Thursday will see New Jersey state Sen. Ray Lesniak introduce his latest piece of legislation intended to bring legal sports betting to the Garden State. Lesniak has stated his bill will explicitly repeal state-level prohibitions against sports betting at Atlantic City casinos and state racetracks, giving the state a better chance of getting US District Judge Michael Shipp to agree that the state’s plan doesn’t conflict with the 1992 PASPA federal sports betting prohibition.
Gaming attorney Daniel Wallach has expressed doubts as to the wisdom of Gov. Chris Christie’s plan to convince Shipp that the original 2012 sports betting legislation implicitly repealed the betting ban at tracks and casinos. Wallach believes the 2012 legislation did nothing of the kind, leaving Shipp little choice but to reject the state’s latest attempt to circumvent PASPA. (Read Wallach’s detailed argument here.)
Wallach also questions Christie’s argument that federal courts had invalidated only portions of the original legislation, allowing the state to proceed with the allegedly implied repeal portions intact. Finally, Wallach argues that the state’s selective non-enforcement of its own sports betting laws amounts to an “indirect” authorization of sports betting, which would fall afoul of PASPA’s edicts against states authorizing or regulating sports betting within their borders.
On Tuesday, Lesniak told NorthJersey.com’s John Brennan that he mostly agreed with Wallach’s analysis, except for the parts referencing Lesniak’s new bill. Lesniak argued that “states’ rights include police powers to determine where business activity can take place.”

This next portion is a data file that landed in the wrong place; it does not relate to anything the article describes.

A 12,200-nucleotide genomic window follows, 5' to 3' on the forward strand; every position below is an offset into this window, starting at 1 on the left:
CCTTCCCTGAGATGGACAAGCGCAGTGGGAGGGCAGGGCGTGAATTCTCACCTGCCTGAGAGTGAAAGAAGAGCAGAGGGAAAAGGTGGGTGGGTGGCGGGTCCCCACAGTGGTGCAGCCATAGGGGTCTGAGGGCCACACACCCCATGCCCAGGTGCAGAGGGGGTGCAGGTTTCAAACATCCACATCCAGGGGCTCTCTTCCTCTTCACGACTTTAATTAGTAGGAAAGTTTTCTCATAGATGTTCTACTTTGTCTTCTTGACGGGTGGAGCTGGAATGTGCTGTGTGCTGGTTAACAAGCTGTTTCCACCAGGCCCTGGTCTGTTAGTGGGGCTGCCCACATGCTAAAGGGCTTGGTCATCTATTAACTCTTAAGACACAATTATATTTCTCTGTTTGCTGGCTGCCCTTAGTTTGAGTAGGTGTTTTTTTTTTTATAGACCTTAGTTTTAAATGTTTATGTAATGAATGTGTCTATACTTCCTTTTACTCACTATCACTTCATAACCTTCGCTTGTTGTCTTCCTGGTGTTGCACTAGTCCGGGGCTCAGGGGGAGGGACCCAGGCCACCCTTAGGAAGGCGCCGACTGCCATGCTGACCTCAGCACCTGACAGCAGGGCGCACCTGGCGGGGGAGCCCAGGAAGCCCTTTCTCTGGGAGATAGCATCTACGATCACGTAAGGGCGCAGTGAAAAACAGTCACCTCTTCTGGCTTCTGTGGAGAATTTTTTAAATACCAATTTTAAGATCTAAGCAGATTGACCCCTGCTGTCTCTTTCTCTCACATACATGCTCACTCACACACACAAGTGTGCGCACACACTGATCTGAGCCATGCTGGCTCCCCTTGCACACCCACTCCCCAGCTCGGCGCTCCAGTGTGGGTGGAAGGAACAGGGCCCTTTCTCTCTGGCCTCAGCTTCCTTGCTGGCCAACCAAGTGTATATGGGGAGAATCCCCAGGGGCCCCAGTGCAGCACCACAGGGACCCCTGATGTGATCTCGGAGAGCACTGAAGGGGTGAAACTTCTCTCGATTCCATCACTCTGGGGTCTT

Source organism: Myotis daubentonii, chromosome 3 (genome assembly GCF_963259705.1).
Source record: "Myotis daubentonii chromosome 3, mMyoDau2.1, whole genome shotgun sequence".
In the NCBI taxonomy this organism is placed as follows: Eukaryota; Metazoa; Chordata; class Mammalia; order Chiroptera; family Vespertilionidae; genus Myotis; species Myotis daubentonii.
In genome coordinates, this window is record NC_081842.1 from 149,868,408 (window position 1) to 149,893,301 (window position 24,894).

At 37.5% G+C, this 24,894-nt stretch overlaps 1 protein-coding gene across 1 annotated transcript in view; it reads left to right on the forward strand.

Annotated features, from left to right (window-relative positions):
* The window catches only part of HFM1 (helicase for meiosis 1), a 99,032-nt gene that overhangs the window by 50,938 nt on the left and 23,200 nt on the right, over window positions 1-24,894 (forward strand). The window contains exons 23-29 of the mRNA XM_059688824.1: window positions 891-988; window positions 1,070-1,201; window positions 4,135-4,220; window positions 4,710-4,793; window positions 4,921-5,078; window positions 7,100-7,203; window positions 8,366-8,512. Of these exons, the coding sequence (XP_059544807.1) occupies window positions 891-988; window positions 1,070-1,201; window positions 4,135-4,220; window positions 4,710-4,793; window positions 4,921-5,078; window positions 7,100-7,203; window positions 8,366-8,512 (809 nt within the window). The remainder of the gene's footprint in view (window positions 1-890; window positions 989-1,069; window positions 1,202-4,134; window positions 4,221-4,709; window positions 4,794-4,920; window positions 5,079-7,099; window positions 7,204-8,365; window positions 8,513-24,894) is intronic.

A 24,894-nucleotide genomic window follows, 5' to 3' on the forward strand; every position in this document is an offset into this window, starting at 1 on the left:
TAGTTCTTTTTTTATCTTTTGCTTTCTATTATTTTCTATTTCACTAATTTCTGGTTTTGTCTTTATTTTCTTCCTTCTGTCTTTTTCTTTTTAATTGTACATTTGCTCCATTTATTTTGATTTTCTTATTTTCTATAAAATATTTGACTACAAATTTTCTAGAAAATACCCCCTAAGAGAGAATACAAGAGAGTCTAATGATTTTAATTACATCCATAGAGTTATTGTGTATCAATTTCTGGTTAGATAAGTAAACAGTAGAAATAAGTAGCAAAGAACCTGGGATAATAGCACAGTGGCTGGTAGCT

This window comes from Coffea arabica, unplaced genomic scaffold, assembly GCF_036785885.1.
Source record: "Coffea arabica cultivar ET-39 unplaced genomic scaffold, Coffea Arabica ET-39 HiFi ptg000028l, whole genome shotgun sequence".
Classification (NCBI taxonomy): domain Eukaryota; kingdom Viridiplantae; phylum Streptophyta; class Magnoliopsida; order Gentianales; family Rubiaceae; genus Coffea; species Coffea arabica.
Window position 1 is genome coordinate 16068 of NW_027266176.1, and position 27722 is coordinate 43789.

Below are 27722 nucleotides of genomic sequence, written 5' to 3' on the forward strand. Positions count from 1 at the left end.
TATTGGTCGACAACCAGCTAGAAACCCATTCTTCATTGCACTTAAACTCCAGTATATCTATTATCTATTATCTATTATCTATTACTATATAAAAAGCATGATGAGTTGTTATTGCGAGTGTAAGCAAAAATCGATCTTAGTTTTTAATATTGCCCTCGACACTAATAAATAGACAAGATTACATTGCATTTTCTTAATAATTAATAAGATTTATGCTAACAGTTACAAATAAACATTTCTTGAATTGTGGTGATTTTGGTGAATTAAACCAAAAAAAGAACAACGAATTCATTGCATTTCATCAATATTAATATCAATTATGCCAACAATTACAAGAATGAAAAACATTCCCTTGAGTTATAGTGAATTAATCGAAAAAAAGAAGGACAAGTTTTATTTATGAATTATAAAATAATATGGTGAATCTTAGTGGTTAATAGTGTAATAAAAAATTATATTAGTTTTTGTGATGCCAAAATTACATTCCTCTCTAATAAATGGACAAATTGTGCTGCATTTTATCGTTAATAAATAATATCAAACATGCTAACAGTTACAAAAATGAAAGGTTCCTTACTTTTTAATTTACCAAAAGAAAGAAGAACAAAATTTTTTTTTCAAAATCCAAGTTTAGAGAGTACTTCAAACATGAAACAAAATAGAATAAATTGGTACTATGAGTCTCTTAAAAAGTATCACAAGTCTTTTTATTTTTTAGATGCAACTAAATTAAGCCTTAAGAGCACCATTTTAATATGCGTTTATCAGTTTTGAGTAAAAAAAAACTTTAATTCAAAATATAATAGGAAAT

HOW WILL THE LEAGUES REACT?
The pro sports leagues that led the charge to defeat New Jersey’s previous sports betting ambitions have been silent on how they intend to counter the state’s plans. League spokesmen have uniformly uttered ‘no comment’ on whether they will seek to intervene ahead of Shipp’s Oct. 6 date to consider New Jersey’s latest legal gambit or if they’ll wait until Shipp rules to stick a fresh legal thorn in New Jersey’s side.
On Wednesday, NJ.com reported that state Sen. Jim Whelan and Assemblyman Vincent Mazzeo had made an offer to coax the leagues on board. The two pols wrote to National Basketball Association commissioner Adam Silver saying they “appreciated” his recent public comments that the spread of legal sports betting across the US was “inevitable” and that the NBA would ultimately participate in the activity.
The two pols have offered to slap a 0.25% fee on every sports wager placed in New Jersey, with the resulting kitty given to the leagues to help fund sports integrity enforcement programs. The pols believe this could become “a national model for sports betting” that would generate “millions of dollars a year for the leagues.” Neither Silver nor his counterparts at the other leagues have commented on the offer.
Last week, Lesniak said he believed the leagues would ultimately recognize that their legal defeat on the sports betting issue was equally inevitable and that they would “offer a deal” before that day happened. Lesniak believes the leagues “would be willing to stand down for a piece of the action” but suggested some hard bargaining lay ahead.